I have a frame that varies along a curve $\gamma$ : the frame consists in the tangent vector of the curve plus some constant non orthogonal vectors.

I need to compute $\nabla_{\dot\gamma}{\dot\gamma}$. Apparently, the Christoffel symbols in that case are computed with :

$$\omega^i{}_{k\ell}=\frac{1}{2}g^{im} \left( g_{mk,\ell} + g_{m\ell,k} - g_{k\ell,m} + c_{mk\ell}+c_{m\ell k} - c_{k\ell m} \right)\,$$

where $c_{k\ell m}=g_{mp} {c_{k\ell}}^p\ $ are the commutation coefficients of the basis; that is, $[\mathbf{u}_k,\mathbf{u}_\ell] = c_{k\ell}{}^m \mathbf{u}_m\,\ $


I have several questions regarding the commutation coefficients:

  • I read that the commutator is defined by $[X,Y]=\nabla_X Y - \nabla_Y X$ : isn't it a catch 22? how is it possible to compute that commutator, knowing that the connection $\nabla$ is obtained by the Christoffel symbols that uses the commutator that uses the connection that uses [...] ?
  • For one of my applications, my tangent space is made of symmetric matrices (and the manifold has a fancy metric $g$) : in that case, is the commutator only defined by $[X,Y]=X*Y-Y*X$ with $*$ the standard matrix multiplication ?
  • For another application, my tangent space are vectors in $R^N$ and my space is Euclidean. Of course, in that case there are probably easier ways to handle that, but I'd still like to understand what would the commutator be in that case.
  • In the definition $[\mathbf{u}_k,\mathbf{u}_\ell] = c_{k\ell}{}^m \mathbf{u}_m\,\ $ , is-it necessary to solve a linear system to get the coefficients $c_{k\ell}{}^m$ or can I just project $[\mathbf{u}_k,\mathbf{u}_\ell]$ on $\mathbf{u}_m$ using the metric $g$ (my basis is not orthogonal, so I guess the linear system is needed?).



1 Answer 1


This "commutator" $[X,Y]$ is in fact the Lie bracket of two vector fields $X$ and $Y$ seen as derivations on the algebra $C^\infty(M)$ of smooth functions on the manifold $M$.

This Lie bracket is appropriately defined as an operator on $C^\infty(M)$ given by $$ [X,Y]f := X(Y\,f) - Y(X\,f) \tag{1} $$ where $f \in C^\infty(M)$.

It turns out to be a derivation again, and so represents a vector field $[X,Y]$.

Now the trick is that one can show that $$ [X,Y] = \nabla_X Y - \nabla_Y X \tag{2} $$ for any torsion-free connection $\nabla$, in particular, for the Levi-Civita connection that you are using in your calculations.

This is an example of a Lie algebra with the bracket defined by (1). Another example that you have mentioned is the algebra of square matrices or order $n$ with the bracket given by the commutator of the matrices. It is not necessarily related to the first example, of course.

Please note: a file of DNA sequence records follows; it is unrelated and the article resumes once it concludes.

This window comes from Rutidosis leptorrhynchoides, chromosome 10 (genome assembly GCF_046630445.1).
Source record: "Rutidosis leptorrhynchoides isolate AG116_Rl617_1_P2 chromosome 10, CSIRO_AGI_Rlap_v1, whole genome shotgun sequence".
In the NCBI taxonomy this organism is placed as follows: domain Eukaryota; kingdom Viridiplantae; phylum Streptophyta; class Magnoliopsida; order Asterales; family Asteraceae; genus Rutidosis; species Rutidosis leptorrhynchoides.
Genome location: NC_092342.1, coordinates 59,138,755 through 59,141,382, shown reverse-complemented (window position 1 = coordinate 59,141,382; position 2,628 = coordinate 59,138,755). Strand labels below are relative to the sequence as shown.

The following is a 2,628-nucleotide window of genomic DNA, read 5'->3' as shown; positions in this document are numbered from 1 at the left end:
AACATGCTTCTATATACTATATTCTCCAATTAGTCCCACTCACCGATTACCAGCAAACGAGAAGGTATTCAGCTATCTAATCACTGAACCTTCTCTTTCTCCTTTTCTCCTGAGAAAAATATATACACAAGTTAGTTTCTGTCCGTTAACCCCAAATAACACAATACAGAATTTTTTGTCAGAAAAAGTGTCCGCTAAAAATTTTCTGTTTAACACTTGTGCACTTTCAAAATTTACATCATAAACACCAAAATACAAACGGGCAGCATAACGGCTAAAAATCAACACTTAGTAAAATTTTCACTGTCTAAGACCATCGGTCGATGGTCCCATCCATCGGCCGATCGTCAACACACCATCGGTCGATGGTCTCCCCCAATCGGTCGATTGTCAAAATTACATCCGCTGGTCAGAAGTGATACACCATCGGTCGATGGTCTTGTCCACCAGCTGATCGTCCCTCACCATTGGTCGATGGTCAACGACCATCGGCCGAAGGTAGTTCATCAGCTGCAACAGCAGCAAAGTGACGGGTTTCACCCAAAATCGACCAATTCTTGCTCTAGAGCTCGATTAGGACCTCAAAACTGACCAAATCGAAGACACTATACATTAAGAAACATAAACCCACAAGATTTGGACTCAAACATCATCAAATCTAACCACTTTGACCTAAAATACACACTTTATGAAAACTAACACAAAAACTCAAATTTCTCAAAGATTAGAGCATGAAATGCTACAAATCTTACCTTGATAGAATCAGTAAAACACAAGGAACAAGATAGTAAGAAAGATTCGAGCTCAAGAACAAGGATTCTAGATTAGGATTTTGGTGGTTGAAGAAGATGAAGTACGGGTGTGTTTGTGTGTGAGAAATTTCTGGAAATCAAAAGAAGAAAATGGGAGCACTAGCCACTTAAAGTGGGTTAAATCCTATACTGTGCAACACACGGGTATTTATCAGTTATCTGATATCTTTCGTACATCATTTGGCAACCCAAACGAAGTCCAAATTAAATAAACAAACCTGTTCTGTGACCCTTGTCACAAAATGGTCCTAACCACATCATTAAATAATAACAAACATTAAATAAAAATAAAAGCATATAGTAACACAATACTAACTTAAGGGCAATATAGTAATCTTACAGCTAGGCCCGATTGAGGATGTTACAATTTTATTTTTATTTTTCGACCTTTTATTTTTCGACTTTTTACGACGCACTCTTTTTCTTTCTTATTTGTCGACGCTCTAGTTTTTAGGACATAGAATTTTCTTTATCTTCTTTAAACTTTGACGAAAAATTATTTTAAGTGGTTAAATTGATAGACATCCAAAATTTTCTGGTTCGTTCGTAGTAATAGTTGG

It must be emphasized that in definition (1) we do not use any metric or connection at all, only a smooth structure on the manifold, that is the choice of charts that we may have chosen to identify $M$ locally with pieces of $\mathbb{R}^n$.

Simply put, just compute the directional derivatives!

Remark. The formula that you give in the quotation is the expression for the Christoffel symbols of the Levi-Civita connection. You can prove it as an easy consequence of the so-called Koszul formula.

(All references are in the appropriate articles in Wikipedia)

  • $\begingroup$ thanks! It's still not entierely crystal clear for me : why can't I use the matrix multiplication version instead of the directional derivative ? does it gives something different ? Also, if I use directional derivative, in my case, I know how to compute $XY$ if $X$ is the tangent of my curve and $Y$ a constant vector (in that case, it is just $0$ as the vector is constant), but how can I compute $YX$ ? I need to differentiate the tangent vector of my curve in a direction that is not along the curve... should I assign an arbitrary value ? Also, what about my last item ? Thanks!! $\endgroup$
    – WhitAngl
    Dec 19, 2012 at 7:35
  • $\begingroup$ note that as I understood, I need to extend continuously my curve to produce a continuous vector field in its neighborhood. Now, I need to program that, and dealing with "arbitrary extensions" is not something really concrete.... Should I just set $YX$ to a random value (let's say $0$) if $Y$ is an arbitrary vector and $X = \dot\gamma$ ? Thanks! $\endgroup$
    – WhitAngl
    Dec 19, 2012 at 22:16
  • $\begingroup$ if you don't mind talking at some point, I created a chatroom (the previous one has been frozen) : chat.stackexchange.com/rooms/info/6795/… $\endgroup$
    – WhitAngl
    Dec 20, 2012 at 0:45
  • $\begingroup$ @WhitAngl Sure I will join your chat. Sorry, being busy a bit. $\endgroup$ Dec 20, 2012 at 2:15
  • $\begingroup$ Nice answer. Your comment about the lie bracket of vector fields vanishing in zero torsion cases has me wondering.. In GR we often employ the tetrad formulation, in which case our orthonormal basis generally have non vanishing Lie bracket. Yet we still claim the torsion vanishes. How can this be? $\endgroup$
    – R. Rankin
    Apr 19, 2022 at 23:25

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